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Misinformation and access are big factors in parents’ vaccination decisions

A COVID-19 vaccine being prepared at the New York State drive-thru vaccination site at Plattsburgh International Airport.
Office of N.Y. Gov. Andrew Cuomo

Misinformation and access to care could sway a parent’s decision to get their newborn children vaccinated during the COVID-19 pandemic, according to new research from Stony Brook University.

Stony Brook researcher Heidi Preis and her team looked at how pregnant mothers’ experiences influenced their decision to give their infants regular vaccinations, like those for measles, mumps and rubella. She said some parents face barriers to vaccination — access to care, health insurance and paid family leave.

“Poverty is related to less of a vaccine uptake in infants, and race and ethnicity, so that minoritized groups are less likely to have their infants vaccinated,” Preis said.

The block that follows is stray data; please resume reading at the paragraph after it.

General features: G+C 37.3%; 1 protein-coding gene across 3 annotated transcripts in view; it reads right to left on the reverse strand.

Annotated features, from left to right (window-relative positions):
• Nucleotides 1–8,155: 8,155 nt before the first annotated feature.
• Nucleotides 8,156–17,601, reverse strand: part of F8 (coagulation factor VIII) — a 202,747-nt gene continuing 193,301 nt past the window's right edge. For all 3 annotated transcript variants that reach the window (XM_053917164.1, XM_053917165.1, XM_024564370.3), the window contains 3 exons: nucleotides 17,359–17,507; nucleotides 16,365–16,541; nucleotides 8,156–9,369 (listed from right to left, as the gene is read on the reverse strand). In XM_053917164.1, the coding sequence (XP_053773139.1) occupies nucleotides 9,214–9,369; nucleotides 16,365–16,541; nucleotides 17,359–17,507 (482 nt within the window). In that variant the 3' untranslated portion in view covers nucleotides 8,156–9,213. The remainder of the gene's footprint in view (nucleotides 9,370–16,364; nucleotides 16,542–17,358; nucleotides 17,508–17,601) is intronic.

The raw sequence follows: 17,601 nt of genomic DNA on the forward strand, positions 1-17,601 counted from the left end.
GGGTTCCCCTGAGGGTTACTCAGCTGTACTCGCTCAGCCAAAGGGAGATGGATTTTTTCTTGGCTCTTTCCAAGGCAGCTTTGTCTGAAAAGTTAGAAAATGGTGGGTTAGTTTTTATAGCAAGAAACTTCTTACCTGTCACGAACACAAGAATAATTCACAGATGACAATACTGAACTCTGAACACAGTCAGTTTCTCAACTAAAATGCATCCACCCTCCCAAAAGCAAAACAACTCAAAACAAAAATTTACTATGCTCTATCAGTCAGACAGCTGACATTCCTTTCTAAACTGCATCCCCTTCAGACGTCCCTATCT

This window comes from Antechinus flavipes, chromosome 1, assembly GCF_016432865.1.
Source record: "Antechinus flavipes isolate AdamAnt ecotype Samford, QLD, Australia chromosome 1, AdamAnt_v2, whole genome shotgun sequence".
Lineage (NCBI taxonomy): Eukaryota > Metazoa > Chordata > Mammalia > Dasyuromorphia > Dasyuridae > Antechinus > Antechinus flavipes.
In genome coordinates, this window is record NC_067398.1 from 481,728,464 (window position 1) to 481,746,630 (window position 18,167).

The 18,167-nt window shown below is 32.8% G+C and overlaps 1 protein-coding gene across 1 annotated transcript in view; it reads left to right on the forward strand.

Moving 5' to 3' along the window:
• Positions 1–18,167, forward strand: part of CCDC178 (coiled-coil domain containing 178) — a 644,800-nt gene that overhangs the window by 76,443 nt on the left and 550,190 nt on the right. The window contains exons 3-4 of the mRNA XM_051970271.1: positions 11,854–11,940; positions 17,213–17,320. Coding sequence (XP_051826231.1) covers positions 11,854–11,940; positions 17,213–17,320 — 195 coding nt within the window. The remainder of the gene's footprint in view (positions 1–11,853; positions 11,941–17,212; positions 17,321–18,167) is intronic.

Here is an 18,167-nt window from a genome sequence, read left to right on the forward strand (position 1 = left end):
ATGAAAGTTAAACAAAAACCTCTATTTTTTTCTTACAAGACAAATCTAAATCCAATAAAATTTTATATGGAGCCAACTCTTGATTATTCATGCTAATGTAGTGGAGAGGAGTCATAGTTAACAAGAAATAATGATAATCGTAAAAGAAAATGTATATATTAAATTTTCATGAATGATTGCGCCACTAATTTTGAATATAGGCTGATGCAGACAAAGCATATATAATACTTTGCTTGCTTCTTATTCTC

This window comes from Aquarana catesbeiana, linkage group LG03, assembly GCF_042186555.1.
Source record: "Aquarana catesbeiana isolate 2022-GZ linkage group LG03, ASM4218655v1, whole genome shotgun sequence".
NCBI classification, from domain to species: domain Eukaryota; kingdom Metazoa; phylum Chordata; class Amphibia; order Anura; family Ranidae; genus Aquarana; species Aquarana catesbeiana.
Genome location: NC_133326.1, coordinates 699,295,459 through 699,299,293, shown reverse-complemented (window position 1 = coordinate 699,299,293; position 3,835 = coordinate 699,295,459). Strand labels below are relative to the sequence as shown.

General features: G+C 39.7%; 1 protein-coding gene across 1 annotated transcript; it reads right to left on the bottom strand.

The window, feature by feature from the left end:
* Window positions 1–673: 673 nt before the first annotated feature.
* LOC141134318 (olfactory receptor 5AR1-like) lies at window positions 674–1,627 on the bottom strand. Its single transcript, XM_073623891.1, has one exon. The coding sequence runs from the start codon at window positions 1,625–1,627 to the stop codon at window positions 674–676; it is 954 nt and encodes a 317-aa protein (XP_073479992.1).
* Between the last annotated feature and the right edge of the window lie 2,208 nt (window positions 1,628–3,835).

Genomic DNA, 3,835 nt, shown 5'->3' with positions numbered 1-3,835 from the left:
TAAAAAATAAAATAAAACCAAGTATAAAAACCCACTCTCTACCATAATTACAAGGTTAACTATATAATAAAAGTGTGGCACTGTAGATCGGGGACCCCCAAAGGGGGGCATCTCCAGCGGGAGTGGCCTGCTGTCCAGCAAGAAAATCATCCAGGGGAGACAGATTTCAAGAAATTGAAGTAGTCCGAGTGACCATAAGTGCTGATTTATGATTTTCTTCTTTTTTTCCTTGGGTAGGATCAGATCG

Parents who used telehealth and spent less time in the hospital were less likely to vaccinate their kids. Preis said that’s especially concerning during the pandemic. So is vaccine hesitancy, which could come from social media misinformation.

“And people wrongly think that there’s a lot of risk involved, and don’t understand the importance of having their infants vaccinated in a timely manner,” Preis said.

Preis said when infants go unvaccinated, it can have long-term consequences for everyone.

“We see a snowball effect that ripples,” Preis said, “and then they’re not fully immunized when they’re supposed to, and that creates pockets of outbreaks.”

Preis said health care providers need to build more trust with patients to improve vaccination rates. The research is part of a larger study on stress in pregnant women during the COVID-19 pandemic.

Davis Dunavin loves telling stories, whether on the radio or around the campfire. He started in Missouri and ended up in Connecticut, which, he'd like to point out, is the same geographic trajectory taken by Mark Twain.